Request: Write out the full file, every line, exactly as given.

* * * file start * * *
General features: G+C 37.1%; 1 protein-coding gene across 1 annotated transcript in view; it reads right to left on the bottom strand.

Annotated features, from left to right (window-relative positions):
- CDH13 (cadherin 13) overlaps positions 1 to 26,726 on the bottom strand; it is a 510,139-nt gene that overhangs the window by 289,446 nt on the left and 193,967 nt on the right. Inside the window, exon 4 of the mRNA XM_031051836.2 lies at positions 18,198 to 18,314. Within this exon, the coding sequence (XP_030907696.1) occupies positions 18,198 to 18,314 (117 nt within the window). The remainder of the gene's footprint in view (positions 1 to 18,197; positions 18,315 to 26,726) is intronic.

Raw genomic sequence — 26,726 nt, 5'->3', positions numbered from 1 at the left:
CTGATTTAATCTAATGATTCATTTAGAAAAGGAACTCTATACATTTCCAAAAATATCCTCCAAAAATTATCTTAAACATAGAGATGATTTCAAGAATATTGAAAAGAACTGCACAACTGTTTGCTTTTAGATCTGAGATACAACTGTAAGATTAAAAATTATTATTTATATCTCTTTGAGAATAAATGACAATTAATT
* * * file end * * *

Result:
General features: G+C 37.1%; 1 protein-coding gene across 1 annotated transcript in view; it reads right to left on the bottom strand.

Annotated features, from left to right (window-relative positions):
- CDH13 (cadherin 13) overlaps positions 1 to 26,726 on the bottom strand; it is a 510,139-nt gene that overhangs the window by 289,446 nt on the left and 193,967 nt on the right. Inside the window, exon 4 of the mRNA XM_031051836.2 lies at positions 18,198 to 18,314. Within this exon, the coding sequence (XP_030907696.1) occupies positions 18,198 to 18,314 (117 nt within the window). The remainder of the gene's footprint in view (positions 1 to 18,197; positions 18,315 to 26,726) is intronic.

Raw genomic sequence — 26,726 nt, 5'->3', positions numbered from 1 at the left:
CTGATTTAATCTAATGATTCATTTAGAAAAGGAACTCTATACATTTCCAAAAATATCCTCCAAAAATTATCTTAAACATAGAGATGATTTCAAGAATATTGAAAAGAACTGCACAACTGTTTGCTTTTAGATCTGAGATACAACTGTAAGATTAAAAATTATTATTTATATCTCTTTGAGAATAAATGACAATTAATT